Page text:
Gentrification is the process of changing the character of a neighborhood through the influx of more affluent residents and businesses. It is a common and controversial topic in urban politics and planning. Gentrification often increases the economic value of a neighborhood, but the resulting demographic displacement may itself become a major social issue. Gentrification often sees a shift in a neighborhood's racial or ethnic composition and average household income as housing and businesses become more expensive and resources that had not been previously accessible are extended and improved. The gentrification process is typically the result of increasing attraction to an area by people with higher incomes spilling over from neighboring cities, towns, or neighborhoods. Further steps are increased investments in a community and the related infrastructure by real estate development businesses, local government, or community activists and resulting economic development, incr ...
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Landlord
A landlord is the owner of a house, apartment, condominium, land, or real estate which is rented or leased to an individual or business, who is called a tenant (also a ''lessee'' or ''renter''). When a juristic person is in this position, the term landlord is used. Other terms include lessor and owner. The term landlady may be used for the female owners. The manager of a pub in the United Kingdom, strictly speaking a licensed victualler, is referred to as the landlord/landlady. In political economy it refers to the owner of natural resources alone (e.g., land, not buildings) from which an economic rent is the income received. History The concept of a landlord may be traced back to the feudal system of manoralism ( seignorialism), where a landed estate is owned by a Lord of the Manor ( mesne lords), usually members of the lower nobility which came to form the rank of knights in the high medieval period, holding their fief via subinfeudation, but in some cases the land m ...
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Self-help (law)
Self-help, in the sense of a legal doctrine, refers to individuals' implementation of their rights without resorting to legal writ or consultation of higher authority, as where a financial institution repossesses a car on which they hold both the title and a defaulted note. Individuals resort to self-help when they retrieve property found under the unauthorized control of another person, or simply abate nuisances (as by using sandbags and ditches to protect land from being flooded). A self-help eviction refers to a commercial landlord's common law right to use self-help to reenter his or her property peaceably in order to evict a defaulting tenant or other person with no right of possession. Degrees of limitation The legal system places varying degrees of limitation on self-help, and laws vary widely among different jurisdictions. Often, self-help will be allowed as long as no law is broken, and no breach of the peace occurs (or is likely to occur). Also, the usual limit on lia ...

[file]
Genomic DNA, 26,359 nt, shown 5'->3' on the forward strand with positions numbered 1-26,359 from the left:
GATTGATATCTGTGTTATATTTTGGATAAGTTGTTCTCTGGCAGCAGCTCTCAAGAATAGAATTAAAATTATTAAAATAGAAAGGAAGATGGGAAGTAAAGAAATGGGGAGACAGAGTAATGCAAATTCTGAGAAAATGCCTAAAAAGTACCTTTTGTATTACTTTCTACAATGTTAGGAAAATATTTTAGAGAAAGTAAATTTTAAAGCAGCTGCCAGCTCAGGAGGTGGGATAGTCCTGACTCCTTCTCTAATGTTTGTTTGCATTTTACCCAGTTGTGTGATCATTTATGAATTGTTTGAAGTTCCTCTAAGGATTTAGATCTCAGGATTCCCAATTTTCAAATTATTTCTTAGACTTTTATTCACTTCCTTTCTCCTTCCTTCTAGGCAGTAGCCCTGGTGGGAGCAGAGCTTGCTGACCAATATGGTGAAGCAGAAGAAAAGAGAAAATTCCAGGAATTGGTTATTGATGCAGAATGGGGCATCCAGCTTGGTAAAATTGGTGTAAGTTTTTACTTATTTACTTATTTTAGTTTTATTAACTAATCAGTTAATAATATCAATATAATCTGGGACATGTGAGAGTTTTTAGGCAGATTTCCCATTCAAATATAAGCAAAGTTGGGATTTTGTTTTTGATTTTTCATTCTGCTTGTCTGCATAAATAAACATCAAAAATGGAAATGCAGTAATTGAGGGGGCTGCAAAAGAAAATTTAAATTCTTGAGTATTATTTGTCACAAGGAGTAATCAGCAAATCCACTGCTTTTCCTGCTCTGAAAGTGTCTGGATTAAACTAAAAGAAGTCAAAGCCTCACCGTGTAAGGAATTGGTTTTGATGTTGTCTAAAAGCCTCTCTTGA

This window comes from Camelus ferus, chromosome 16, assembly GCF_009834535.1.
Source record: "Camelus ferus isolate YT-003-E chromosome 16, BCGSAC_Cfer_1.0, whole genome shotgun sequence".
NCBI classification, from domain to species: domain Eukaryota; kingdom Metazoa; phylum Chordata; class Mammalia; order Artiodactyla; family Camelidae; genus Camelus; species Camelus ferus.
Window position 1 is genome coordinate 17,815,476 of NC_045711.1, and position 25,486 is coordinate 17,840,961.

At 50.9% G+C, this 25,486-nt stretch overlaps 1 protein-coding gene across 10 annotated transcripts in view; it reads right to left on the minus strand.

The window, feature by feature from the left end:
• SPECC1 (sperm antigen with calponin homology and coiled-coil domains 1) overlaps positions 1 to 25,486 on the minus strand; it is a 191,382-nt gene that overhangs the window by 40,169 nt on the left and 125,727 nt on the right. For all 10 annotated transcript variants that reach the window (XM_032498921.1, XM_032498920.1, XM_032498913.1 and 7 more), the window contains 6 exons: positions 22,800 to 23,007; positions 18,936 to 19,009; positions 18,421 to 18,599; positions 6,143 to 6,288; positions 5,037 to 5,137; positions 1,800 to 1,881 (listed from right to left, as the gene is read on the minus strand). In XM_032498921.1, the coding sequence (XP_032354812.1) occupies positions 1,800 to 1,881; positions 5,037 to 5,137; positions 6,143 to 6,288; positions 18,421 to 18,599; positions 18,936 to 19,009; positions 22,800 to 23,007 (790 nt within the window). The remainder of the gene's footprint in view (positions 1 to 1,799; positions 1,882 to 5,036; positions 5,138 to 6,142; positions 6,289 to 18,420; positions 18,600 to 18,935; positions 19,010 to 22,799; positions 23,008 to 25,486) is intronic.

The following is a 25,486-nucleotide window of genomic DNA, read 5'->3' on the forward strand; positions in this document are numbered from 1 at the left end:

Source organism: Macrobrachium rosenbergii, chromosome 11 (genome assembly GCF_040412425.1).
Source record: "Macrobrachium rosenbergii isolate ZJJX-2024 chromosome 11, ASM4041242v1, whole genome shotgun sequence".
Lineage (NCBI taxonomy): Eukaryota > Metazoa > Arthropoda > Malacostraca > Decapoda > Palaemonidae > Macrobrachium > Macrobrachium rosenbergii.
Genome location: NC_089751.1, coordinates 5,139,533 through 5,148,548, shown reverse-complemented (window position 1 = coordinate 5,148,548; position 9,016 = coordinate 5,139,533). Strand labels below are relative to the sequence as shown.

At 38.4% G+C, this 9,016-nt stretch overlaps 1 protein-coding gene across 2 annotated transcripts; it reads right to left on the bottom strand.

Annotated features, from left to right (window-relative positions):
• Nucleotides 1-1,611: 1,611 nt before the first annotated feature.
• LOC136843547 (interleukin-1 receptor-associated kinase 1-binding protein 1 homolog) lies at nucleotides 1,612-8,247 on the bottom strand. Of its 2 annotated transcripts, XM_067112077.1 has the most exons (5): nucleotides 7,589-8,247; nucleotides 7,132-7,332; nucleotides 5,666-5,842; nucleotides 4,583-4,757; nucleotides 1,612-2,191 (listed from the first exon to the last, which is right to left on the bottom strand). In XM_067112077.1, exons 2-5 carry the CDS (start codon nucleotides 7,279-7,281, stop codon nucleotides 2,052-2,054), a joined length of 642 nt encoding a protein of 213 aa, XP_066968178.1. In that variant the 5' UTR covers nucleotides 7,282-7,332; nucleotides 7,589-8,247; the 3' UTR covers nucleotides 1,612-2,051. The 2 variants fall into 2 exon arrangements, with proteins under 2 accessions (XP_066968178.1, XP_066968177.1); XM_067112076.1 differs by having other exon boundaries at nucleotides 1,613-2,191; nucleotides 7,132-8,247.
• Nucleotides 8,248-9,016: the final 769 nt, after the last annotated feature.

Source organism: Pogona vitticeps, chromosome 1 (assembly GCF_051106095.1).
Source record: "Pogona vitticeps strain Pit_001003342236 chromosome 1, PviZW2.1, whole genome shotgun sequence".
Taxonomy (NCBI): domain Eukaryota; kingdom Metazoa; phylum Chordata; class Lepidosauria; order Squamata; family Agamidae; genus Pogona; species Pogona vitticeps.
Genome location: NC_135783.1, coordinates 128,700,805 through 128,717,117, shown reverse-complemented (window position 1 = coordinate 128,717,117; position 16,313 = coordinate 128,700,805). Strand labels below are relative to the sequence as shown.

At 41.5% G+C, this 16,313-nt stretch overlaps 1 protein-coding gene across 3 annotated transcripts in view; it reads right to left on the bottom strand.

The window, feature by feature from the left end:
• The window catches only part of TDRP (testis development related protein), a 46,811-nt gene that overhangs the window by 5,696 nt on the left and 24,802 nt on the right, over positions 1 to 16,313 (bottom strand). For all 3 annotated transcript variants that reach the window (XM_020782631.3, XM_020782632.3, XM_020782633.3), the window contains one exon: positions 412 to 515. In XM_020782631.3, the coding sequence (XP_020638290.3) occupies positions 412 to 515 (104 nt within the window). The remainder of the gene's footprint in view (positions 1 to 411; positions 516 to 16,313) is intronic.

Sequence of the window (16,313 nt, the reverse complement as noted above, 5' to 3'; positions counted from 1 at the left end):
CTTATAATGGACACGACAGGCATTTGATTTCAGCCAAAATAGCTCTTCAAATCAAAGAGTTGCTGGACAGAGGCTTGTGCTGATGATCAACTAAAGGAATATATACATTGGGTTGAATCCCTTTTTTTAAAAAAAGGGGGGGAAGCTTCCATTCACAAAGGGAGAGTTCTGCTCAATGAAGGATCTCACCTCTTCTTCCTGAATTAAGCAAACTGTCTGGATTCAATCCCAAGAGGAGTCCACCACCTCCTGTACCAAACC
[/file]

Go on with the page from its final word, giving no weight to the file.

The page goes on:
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Tenancy At Will
A leasehold estate is an ownership of a temporary right to hold land or property in which a lessee or a tenant holds rights of real property by some form of title from a lessor or landlord. Although a tenant does hold rights to real property, a leasehold estate is typically considered personal property. Leasehold is a form of land tenure or property tenure where one party buys the right to occupy land or a building for a given length of time. As a lease is a legal estate, leasehold estate can be bought and sold on the open market. A leasehold thus differs from a freehold or fee simple where the ownership of a property is purchased outright and thereafter held for an indeterminate length of time, and also differs from a tenancy where a property is let (rented) on a periodic basis such as weekly or monthly. Terminology and types of leasehold vary from country to country. Sometimes, but not always, a residential tenancy under a lease agreement is colloquially known as renting. T ...
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Leasehold Estate